Thousands of members of the Palestinian security forces began casting ballots for parliamentary candidates yesterday in the official start of voting for this week's Palestinian elections.
Some 58,700 security personnel throughout the West Bank and Gaza Strip were expected to participate in special early voting in the coming days -- ahead of Wednesday's election -- to allow them to take up positions on election day.
The ruling Fatah Party faces a stiff challenge from the Islamic group Hamas, which is participating in a legislative vote for the first time. A poll released on Friday put the two movements in a dead heat.
Wednesday's mass deployment is to prevent political violence. Although the two sides have pledged to avoid violence on election day, tensions remain high.
Gunmen, mostly from groups affiliated with Fatah, have repeatedly taken over election and government offices in recent weeks and threatened to disrupt the casting of ballots.
Voting opened on Saturday shortly after 7am and was to continue until tomorrow. Dozens of police lined up at one station in the West Bank city of Nablus to vote.
At the Shawki school, one of Gaza City's two polling stations, about 10 people waited quietly outside for voting to start. The school was heavily guarded, and the voters, wearing civilian clothes, had to present identification and hand over their weapons to the guards before casting their ballots.
"I came to vote because it's a national duty," said Hisham Sakallah, 39, a member of the elite Force 17 security unit.
``I hope the election will pass smoothly so we can send a civilized image to the world about our people and about our respect for democracy,'' he said.
To prevent fraud, forces guarding the stations were not permitted to enter the voting areas, and each voter had to mark his finger with special ink to make sure they did not vote twice. Observers from local human-rights groups monitored the voting.
Sakallah, a longtime Fatah activist, said he voted for the party because he believes it is best positioned to lead the Palestinians to independence.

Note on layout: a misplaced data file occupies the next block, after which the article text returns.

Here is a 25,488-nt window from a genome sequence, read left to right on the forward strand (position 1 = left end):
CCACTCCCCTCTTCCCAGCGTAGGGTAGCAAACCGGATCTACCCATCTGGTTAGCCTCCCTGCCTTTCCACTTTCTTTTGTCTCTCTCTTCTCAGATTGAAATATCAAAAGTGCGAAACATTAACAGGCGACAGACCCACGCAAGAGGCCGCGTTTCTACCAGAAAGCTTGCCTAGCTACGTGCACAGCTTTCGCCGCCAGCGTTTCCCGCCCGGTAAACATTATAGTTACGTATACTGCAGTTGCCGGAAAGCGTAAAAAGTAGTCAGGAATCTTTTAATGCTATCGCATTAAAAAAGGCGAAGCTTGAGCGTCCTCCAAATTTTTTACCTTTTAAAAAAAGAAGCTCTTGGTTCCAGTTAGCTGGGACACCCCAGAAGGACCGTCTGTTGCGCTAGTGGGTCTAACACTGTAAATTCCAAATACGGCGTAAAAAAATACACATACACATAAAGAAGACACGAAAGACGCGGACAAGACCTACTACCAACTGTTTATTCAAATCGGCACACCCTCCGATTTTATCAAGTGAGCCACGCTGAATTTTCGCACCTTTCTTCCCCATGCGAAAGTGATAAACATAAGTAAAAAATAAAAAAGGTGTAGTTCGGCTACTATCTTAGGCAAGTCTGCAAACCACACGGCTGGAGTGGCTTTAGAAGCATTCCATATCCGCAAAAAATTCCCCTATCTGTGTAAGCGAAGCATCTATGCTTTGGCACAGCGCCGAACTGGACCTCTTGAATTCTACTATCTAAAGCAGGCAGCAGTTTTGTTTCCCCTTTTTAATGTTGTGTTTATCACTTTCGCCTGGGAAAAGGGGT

"They are the people who started this process, and the people able to continue this," Sakallah said.
Outside the station, a small group of Hamas activists wearing the group's trademark green baseball caps and bandanas greeted voters. There were no Fatah activists visible.
Palestinians will choose 132 parliament members -- 66 from national party lists and 66 in local district voting.
Hamas is expected to make a strong showing. Best known for carrying out dozens of suicide bombings in Israel, Hamas has run a well-organized campaign focusing on internal Palestinian issues, such as improving public services and ending government corruption. In contrast, Fatah has been riven by disarray, infighting and widespread perceptions of corruption.
Dozens of disgruntled Fatah activists, angry after being kept off the party's slate of candidates, are running as independents in the district voting, threatening to split the Fatah vote and further boost Hamas. Fatah's party slate also is problematic.
It includes at least two vigilante gunmen widely feared in their towns, including a man who calls himself Hitler and last year executed a suspected informer for Israel in front of a large crowd.
During the election campaign, Hamas candidates have generally adopted a conciliatory tone and been evasive about whether the group would renounce violence.